Primate Monocytes - CD14, CD16 - Ziegler-Heitbrock


No evidence for prooxidative effects of homocysteine in vascular endothelial cells


Many epidemiological studies predict a role for homocysteine (HCys) in cardiovascular disease occurrence, progression, and risk factors. In vitro studies demonstrated that HCys is an atherogenic determinant that promotes oxidant stress, inflammation, endothelial dysfunction and cell proliferation. This study originally attempted to examine the mechanism by which exposure of endothelial cells to HCys (0-250 microM) initiates inflammatory reaction and oxidative stress, by (i) investigating whether physiological and pathophysiological concentrations of HCys exhibit a prooxidative activity in vitro, (ii) examining the interaction of monocyte adhesion (Mono Mac 6) to monolayers of human microvascular endothelial cells (HMEC-1) exposed to different HCys concentrations, and (iii) examining if adherent monocytes increase reactive oxygen species either in endothelial cells or in monocytes themselves. However, our results demonstrate that HCys had neither prooxidative nor cytotoxic effects on endothelial cells. Only a moderate time- and concentration-dependent increase in monocyte adhesion up to 28.3 +/- 5.5% was achieved relative to control after 4 h of HCys stimulation. This effect was accompanied by an increased VCAM and ICAM-1 mRNA expression. This "proinflammatory" effect appeared also when HMEC-1 cells were incubated with cysteine or glutathione at the concentration range 0-250 microM, demonstrating a non-specific rather than a specific HCys effect. In addition, adherent monocytes did not increase ROS formation neither in endothelial cells nor in monocytes themselves, indicating no direct or indirect cytotoxic or prooxidative effects of HCys.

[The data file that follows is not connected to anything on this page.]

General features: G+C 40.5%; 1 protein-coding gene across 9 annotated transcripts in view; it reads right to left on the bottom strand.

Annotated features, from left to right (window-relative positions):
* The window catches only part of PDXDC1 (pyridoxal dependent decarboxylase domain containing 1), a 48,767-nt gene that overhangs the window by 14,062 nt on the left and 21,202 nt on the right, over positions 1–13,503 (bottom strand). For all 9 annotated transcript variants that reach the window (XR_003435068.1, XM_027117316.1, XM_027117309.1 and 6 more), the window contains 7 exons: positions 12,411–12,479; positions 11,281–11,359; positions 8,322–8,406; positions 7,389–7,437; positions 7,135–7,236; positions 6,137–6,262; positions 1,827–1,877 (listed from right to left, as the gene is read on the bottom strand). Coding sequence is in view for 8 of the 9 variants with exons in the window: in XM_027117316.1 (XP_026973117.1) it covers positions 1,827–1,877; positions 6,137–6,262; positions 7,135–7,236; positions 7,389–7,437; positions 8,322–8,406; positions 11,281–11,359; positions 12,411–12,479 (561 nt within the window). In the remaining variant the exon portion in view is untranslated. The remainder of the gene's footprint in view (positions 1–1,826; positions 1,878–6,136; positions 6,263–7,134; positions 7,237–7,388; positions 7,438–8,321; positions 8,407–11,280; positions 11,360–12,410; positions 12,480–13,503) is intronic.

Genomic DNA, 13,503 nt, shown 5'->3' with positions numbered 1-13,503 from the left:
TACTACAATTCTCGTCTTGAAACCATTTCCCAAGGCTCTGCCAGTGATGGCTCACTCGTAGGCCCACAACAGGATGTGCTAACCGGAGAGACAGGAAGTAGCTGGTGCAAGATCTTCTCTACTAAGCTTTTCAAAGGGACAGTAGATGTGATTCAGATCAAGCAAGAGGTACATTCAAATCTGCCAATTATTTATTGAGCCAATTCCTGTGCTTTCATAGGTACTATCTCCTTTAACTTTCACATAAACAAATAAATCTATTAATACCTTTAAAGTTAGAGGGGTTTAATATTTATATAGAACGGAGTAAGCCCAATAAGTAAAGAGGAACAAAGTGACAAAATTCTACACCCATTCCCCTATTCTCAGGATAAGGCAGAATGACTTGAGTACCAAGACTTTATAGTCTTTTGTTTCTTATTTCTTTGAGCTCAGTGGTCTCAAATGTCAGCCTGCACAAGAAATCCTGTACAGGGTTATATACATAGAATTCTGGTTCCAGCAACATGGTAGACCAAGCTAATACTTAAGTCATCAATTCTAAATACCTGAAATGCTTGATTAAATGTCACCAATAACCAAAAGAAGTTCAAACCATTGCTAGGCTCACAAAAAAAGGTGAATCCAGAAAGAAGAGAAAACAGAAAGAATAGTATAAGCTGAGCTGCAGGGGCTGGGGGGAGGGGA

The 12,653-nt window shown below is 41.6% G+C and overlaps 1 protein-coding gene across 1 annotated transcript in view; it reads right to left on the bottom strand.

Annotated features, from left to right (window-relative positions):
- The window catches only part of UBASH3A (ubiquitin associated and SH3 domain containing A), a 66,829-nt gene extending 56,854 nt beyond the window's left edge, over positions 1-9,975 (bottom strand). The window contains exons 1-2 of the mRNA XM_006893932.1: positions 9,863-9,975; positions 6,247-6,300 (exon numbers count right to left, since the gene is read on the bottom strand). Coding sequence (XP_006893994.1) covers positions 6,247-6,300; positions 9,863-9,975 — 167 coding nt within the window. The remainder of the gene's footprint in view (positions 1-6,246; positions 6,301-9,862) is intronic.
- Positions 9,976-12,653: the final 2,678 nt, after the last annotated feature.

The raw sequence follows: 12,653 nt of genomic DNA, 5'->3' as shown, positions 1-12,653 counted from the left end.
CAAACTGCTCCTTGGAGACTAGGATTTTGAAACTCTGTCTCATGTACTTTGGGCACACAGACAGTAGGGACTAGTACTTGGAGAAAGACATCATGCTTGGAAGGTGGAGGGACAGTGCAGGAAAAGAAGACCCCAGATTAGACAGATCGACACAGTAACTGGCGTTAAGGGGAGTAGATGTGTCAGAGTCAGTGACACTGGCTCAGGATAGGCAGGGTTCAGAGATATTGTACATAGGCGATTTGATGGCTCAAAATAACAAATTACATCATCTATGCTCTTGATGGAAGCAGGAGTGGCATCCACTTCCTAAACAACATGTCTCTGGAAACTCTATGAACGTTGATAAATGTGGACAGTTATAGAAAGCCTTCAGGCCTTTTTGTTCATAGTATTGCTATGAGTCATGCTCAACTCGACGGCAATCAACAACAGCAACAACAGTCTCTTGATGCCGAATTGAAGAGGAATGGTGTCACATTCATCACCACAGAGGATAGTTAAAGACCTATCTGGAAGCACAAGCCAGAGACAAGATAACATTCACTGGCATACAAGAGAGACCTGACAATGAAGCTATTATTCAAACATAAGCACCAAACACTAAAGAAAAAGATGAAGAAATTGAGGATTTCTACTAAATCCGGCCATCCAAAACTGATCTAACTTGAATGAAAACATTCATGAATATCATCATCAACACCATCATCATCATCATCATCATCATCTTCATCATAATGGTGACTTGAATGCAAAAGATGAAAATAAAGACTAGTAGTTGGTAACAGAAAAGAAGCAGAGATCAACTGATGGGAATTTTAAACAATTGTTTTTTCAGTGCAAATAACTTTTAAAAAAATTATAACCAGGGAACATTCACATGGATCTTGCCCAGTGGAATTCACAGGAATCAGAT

Authors: Frank J, Beck SC, Flaccus A, Biesalski HK
Journal: Eur J Nutr., 46(5):286-292
Year: 2007
PubMed: Find in PubMed